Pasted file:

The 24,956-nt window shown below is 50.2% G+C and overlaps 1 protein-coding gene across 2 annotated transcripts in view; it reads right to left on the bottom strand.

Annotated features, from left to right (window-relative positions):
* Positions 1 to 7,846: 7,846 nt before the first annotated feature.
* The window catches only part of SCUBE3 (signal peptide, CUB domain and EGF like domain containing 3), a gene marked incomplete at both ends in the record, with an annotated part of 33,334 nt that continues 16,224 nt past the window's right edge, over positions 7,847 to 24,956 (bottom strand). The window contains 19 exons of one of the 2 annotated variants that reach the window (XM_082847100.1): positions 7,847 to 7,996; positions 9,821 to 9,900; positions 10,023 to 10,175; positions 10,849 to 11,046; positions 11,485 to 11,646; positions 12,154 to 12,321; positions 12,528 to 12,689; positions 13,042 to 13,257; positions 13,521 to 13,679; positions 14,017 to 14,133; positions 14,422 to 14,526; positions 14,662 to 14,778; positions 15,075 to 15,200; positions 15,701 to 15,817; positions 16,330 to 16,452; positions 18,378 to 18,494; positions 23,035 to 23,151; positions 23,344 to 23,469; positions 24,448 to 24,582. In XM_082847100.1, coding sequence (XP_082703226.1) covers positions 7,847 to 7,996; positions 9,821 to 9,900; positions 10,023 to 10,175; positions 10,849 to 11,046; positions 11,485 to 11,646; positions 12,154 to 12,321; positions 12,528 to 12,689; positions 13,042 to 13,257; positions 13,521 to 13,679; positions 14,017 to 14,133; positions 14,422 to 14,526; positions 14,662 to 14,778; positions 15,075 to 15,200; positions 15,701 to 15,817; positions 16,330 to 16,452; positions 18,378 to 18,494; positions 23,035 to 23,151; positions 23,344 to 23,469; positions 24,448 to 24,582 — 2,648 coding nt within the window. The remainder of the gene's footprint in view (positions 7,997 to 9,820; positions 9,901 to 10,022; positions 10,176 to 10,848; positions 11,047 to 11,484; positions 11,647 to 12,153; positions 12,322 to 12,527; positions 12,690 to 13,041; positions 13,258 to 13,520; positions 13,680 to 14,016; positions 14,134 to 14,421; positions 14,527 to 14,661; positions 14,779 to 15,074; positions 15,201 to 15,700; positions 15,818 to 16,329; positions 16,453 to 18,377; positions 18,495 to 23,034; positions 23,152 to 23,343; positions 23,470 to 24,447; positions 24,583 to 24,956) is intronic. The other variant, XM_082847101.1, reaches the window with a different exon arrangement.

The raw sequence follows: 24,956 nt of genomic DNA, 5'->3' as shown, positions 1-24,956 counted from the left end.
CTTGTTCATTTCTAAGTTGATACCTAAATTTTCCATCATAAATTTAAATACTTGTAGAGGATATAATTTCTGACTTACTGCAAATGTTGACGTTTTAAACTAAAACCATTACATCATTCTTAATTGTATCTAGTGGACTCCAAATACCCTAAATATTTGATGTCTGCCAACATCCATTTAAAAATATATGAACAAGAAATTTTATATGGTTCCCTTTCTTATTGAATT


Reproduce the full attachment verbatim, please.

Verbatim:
The 24,956-nt window shown below is 50.2% G+C and overlaps 1 protein-coding gene across 2 annotated transcripts in view; it reads right to left on the bottom strand.

Annotated features, from left to right (window-relative positions):
* Positions 1 to 7,846: 7,846 nt before the first annotated feature.
* The window catches only part of SCUBE3 (signal peptide, CUB domain and EGF like domain containing 3), a gene marked incomplete at both ends in the record, with an annotated part of 33,334 nt that continues 16,224 nt past the window's right edge, over positions 7,847 to 24,956 (bottom strand). The window contains 19 exons of one of the 2 annotated variants that reach the window (XM_082847100.1): positions 7,847 to 7,996; positions 9,821 to 9,900; positions 10,023 to 10,175; positions 10,849 to 11,046; positions 11,485 to 11,646; positions 12,154 to 12,321; positions 12,528 to 12,689; positions 13,042 to 13,257; positions 13,521 to 13,679; positions 14,017 to 14,133; positions 14,422 to 14,526; positions 14,662 to 14,778; positions 15,075 to 15,200; positions 15,701 to 15,817; positions 16,330 to 16,452; positions 18,378 to 18,494; positions 23,035 to 23,151; positions 23,344 to 23,469; positions 24,448 to 24,582. In XM_082847100.1, coding sequence (XP_082703226.1) covers positions 7,847 to 7,996; positions 9,821 to 9,900; positions 10,023 to 10,175; positions 10,849 to 11,046; positions 11,485 to 11,646; positions 12,154 to 12,321; positions 12,528 to 12,689; positions 13,042 to 13,257; positions 13,521 to 13,679; positions 14,017 to 14,133; positions 14,422 to 14,526; positions 14,662 to 14,778; positions 15,075 to 15,200; positions 15,701 to 15,817; positions 16,330 to 16,452; positions 18,378 to 18,494; positions 23,035 to 23,151; positions 23,344 to 23,469; positions 24,448 to 24,582 — 2,648 coding nt within the window. The remainder of the gene's footprint in view (positions 7,997 to 9,820; positions 9,901 to 10,022; positions 10,176 to 10,848; positions 11,047 to 11,484; positions 11,647 to 12,153; positions 12,322 to 12,527; positions 12,690 to 13,041; positions 13,258 to 13,520; positions 13,680 to 14,016; positions 14,134 to 14,421; positions 14,527 to 14,661; positions 14,779 to 15,074; positions 15,201 to 15,700; positions 15,818 to 16,329; positions 16,453 to 18,377; positions 18,495 to 23,034; positions 23,152 to 23,343; positions 23,470 to 24,447; positions 24,583 to 24,956) is intronic. The other variant, XM_082847101.1, reaches the window with a different exon arrangement.

The raw sequence follows: 24,956 nt of genomic DNA, 5'->3' as shown, positions 1-24,956 counted from the left end.
CTTGTTCATTTCTAAGTTGATACCTAAATTTTCCATCATAAATTTAAATACTTGTAGAGGATATAATTTCTGACTTACTGCAAATGTTGACGTTTTAAACTAAAACCATTACATCATTCTTAATTGTATCTAGTGGACTCCAAATACCCTAAATATTTGATGTCTGCCAACATCCATTTAAAAATATATGAACAAGAAATTTTATATGGTTCCCTTTCTTATTGAATT